Big, bad expansion for Big Bash League?
Two reports, one in Sydney’s Daily Telegraph and the other on the Fox Sports’ website, on Thursday hinted at Cricket Australia’s desire to pursue expansion of the domestic Twenty20 Big Bash competition as early as next summer.
According to Malcolm Conn and Robert Craddock in the Tele, Gold Coast, Geelong, Canberra and Newcastle are all “in the running to have a Big Bash team as soon as next summer”.
Because the “reinvigorated Twenty20 competition continues to explode”, apparently. Quick, better call the bomb disposal squad to diffuse any further potential dangers, then.
Now, excusing the entirely separate (and ongoing) debate as to the exact value of T20 as a cricket format, is expanding the tournament really the smartest idea, particularly so soon?
Yes and no.
Most fans replying via the Tele and Fox comment lines suggest there isn’t enough depth to support two, three or four more teams at present.
It depends on what you think the T20 series is for, really. Is it supremely serious, top-flight cricket? Or just a highly-paid runaround for all concerned to give school kids on holidays something to watch during January? Probably the latter.
Dilution of talent? Not really a key issue if imports can be included in each team. Even from across the “ditch” in New Zealand. Or, be bold, brave and different and add to the current cap on internationals by giving every side the option of taking on a single International Cricket Council Associate or Affiliate player – you could have some of the best batsmen and bowlers from the likes of Ireland, Holland, Kenya and Afghanistan experiencing Australian conditions more often, possibly as a prelude to further one-day international tours by their native teams.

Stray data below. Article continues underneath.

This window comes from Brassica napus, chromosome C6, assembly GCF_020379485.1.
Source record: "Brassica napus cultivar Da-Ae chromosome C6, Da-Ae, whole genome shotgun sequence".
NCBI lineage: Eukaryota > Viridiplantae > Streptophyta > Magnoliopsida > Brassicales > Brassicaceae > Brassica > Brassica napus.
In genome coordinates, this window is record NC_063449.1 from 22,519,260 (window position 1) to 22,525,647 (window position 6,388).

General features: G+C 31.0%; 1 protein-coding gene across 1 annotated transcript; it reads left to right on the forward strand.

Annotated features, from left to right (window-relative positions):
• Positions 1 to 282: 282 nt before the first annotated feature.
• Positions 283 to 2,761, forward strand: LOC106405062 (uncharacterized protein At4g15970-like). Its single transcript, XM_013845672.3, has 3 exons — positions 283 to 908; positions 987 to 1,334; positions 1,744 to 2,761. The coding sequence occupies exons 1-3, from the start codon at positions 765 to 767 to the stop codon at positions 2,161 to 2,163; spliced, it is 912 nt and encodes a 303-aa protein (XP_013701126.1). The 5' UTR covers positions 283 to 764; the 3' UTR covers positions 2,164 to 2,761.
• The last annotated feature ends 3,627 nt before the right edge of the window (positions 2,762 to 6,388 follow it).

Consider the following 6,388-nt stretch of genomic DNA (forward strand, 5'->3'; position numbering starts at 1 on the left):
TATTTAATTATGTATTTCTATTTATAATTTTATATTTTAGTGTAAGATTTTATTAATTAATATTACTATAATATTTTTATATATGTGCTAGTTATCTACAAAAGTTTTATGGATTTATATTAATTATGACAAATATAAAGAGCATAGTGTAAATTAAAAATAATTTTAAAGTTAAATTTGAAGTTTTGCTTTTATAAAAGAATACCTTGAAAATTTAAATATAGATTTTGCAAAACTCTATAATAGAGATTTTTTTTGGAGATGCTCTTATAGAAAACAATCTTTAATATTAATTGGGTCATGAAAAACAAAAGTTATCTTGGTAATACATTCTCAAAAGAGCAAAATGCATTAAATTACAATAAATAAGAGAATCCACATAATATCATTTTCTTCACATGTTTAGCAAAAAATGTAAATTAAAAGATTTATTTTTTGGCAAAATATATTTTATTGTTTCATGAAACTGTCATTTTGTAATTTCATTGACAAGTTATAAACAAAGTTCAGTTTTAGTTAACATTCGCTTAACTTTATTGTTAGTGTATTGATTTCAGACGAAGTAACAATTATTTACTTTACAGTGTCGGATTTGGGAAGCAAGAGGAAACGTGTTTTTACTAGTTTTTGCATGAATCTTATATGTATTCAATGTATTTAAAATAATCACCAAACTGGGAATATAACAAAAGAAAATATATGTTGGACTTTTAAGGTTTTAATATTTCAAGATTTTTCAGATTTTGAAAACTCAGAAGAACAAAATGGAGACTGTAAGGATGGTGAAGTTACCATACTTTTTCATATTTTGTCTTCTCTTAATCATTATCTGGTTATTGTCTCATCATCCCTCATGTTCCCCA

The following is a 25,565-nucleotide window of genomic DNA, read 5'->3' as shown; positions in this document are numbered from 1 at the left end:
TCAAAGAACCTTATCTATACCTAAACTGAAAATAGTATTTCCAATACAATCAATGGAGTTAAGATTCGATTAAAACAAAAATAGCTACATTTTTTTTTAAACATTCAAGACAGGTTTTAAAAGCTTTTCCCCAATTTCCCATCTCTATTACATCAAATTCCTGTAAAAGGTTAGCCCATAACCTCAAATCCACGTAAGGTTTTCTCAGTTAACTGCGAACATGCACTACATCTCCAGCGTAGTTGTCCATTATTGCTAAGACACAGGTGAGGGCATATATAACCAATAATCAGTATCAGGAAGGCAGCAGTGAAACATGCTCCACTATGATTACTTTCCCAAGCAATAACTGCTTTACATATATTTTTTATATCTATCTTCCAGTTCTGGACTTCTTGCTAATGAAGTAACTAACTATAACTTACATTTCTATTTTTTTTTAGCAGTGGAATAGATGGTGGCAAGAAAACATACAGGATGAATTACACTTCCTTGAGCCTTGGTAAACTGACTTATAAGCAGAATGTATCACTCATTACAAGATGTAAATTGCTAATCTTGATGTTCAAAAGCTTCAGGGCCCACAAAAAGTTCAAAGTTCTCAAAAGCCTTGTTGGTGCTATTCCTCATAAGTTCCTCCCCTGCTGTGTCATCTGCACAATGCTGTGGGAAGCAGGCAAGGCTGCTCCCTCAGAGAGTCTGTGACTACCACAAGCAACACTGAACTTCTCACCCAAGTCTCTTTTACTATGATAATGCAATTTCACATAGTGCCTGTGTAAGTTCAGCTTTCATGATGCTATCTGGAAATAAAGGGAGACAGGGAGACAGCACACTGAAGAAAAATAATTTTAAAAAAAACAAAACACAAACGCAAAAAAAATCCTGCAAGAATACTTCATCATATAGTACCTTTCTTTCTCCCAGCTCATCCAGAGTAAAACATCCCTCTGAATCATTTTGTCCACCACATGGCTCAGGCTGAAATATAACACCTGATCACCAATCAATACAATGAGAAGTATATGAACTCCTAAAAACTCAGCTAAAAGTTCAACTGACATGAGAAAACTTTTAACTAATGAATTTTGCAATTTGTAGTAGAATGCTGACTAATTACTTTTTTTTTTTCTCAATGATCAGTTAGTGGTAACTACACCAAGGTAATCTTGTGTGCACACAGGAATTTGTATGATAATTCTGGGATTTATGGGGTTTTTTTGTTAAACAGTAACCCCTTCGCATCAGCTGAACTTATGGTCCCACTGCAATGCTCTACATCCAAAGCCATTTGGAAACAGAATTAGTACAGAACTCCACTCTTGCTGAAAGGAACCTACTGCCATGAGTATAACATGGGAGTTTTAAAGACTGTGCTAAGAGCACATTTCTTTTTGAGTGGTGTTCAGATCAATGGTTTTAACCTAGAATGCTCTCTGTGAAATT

Incredibly, Cricket Australia’s Mike McKenna told Conn and Craddock that the Big Bash League wasn’t to be revamped into a city-based competition until 2013. That was news to me. Perhaps some extra thought could have gone into its formation then? Less silly names and shirt colours that don’t have much at all to do with each team would have been a start.
Melbourne Renegades in blue, Sydney Strikers in blue, Adelaide Reds in red, Perth Scorchers in tan-ish, dusty orange perhaps, Hobart Hurricanes (if they must) in predominantly Apple Isle green and the Brisbane Heat (if they must) in maroon and yellow. Enough said. Just about perfect, it would have been, too.
Anyway, also incredibly, planning was already taking place for a 10-team competition as part of a 20-year plan to take the Big Bash up to 2030 and beyond.
The two major options being considered during that timespan are, according to McKenna “more teams and more games”. More teams would mean more games, but more games shouldn’t be bolted onto the existing teams.
“Geelong, Gold Coast, ACT and Newcastle have populations which are attractive to us who aren’t served by international cricket,” McKenna said.
He may be right, but why not offer them a combination of international and domestic cricket. Why Canberra in particular hasn’t hosted more one-day internationals over the last decade remains a mystery well beyond the level of unfathomable to me.